It was raining, so I held the umbrella. Jillian had her hands in her jacket pockets, shoulders hunched against the damp cold.
“Sorry you got yelled at,” she said, as if she were my kid sister. Then, strengthening the impression, she began to berate me. “But honestly, Hank, how could you be so naïve? She was reading Douglas Adams, for crissakes. You thought that was just a coincidence?”
“Lots of people read Douglas Adams,” I said.
She glanced at me. “On the same fucking park bench as a guy who hangs out with extraterrestrials?”
“Well, I’m sure some people read Adams on park benches,” I said.
“You do remember that in the book the woman who goes off with what’s his face—.”
“Right, him. You do remember that the woman who leaves the other guy and goes off with him is a broadcast journalist?”
“You think Charlotte is trying to hitch a ride to deep space? You think she’s planning to break my heart or something? We only went out one time, for crying out loud. It wasn’t even a date.”
“I’m just saying.”
“Elvis told me about your girlfriend. You’re vulnerable.”
“Yeah, well. Give me some credit.”
We found the place where, even in the rain, pigeons were roosting in mid-air. Jillian had to call Larry on the cell, and he opened up the ship. The ramp descended, and then, from the top, a Slinky—the old-fashioned, all-metal kind—began its rhythmic progress down the ramp.
“Doodoo, doodoo, doodoo, doodoo,” Jillian chanted as she watched it. “Is it alive?”
“Nah, it probably just got dislodged the last time the ramp closed. This place is pretty neat for a bachelor pad, but it is a bachelor pad,” I said.
We went in. Jillian pulled a trash bag out of her pocket and we picked up. Simon and Jillian tried all the seats, but when Jillian extended a hand to the instrument panel, I warned her off.
“There are all these touch sensors,” I said. “If you touch the one that tells it to fly, we’re in big trouble.”
As we got ready to leave, I held the Slinky in my hands. “Should we re-set the Slinky for Oprah?”
We grinned at each other. I found something to prop it up with, but the others had plenty of advice about placement, positioning, angle of tilt, and so on.
As the ramp disappeared, I said, “I have to admit, I don’t really get the Oprah gig. I like Oprah, though I can’t say I’ve seen her show very much. But isn’t it targeted at a female audience? And isn’t it mostly feel-good stories about love and romance and happy families and miracles? What’s the connection with saving the planet? You’d think Barbara Walters would be able to discuss foreign policy more knowledgeably.”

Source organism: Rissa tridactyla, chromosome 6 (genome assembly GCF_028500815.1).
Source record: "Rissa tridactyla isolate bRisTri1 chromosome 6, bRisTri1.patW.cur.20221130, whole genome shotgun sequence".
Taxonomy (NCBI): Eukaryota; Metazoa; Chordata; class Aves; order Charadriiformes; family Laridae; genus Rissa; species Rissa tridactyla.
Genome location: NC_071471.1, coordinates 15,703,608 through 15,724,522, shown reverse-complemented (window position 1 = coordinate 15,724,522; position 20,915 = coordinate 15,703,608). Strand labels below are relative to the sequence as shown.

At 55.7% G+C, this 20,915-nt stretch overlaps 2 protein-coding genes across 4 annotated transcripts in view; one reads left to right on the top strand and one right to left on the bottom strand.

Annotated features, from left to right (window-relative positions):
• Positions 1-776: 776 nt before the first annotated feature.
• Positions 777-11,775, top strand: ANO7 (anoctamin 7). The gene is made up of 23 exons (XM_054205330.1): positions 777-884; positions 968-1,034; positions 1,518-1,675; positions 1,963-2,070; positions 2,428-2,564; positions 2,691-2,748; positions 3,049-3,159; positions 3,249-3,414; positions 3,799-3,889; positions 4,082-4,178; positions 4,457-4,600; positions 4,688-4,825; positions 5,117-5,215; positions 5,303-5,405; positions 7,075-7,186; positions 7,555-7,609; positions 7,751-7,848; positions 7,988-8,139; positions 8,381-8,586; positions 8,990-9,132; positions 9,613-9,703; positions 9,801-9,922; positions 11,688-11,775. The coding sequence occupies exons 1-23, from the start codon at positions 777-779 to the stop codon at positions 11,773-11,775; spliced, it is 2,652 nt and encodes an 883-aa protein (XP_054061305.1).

“We’re still negotiating with ABC,” Jillian said. “The point about Oprah is that she’s got millions of fans. People respect her. If she gives this mission her stamp of approval, that will count for something, at least with Americans. And she makes her guests look good. She doesn’t ask embarrassing personal questions, the way Walters does. She’ll humanize the boys, and make them seem like they’re trying to help us and not just threaten us.”
“They are trying to help us,” I said. “It would probably be easier just to wipe out the planet than to keep sending emissaries to tell us to behave. Cheaper too, I’ll bet, unless the clean-up is expensive.”
A little later, I said, “But I still think Ginger is over the top on this security business. I mean, Elvis is indestructible, as far as I can figure out, and he’s got Larry’s back. So what’s the problem?”
Jillian and Simon exchanged looks of exasperation.
“The problem is their gonzo sidekick, who’s going to wander off by himself and get himself kidnapped by some terrorist group who wants to hold him hostage until our spacemen destroy the United States,” Jillian said.
“They’d never do that,” I said.
Simon smiled. “That’s good, Hank. That’s very good. Say it just like that to the terrorist assholes, and see where it gets you.”
“I still don’t see why anybody would want to kill them,” I grumbled.
“Why does anybody want to kill John Lennon?” Jillian said.
“Why does anybody want to kill Gianni Versace?” Simon said.
And since I didn’t have any answers, I shut up. Which was a good thing, because, as we’d later discover, we’d already received the first death threat. And Jillian, as it turned out, was a frigging Cassandra.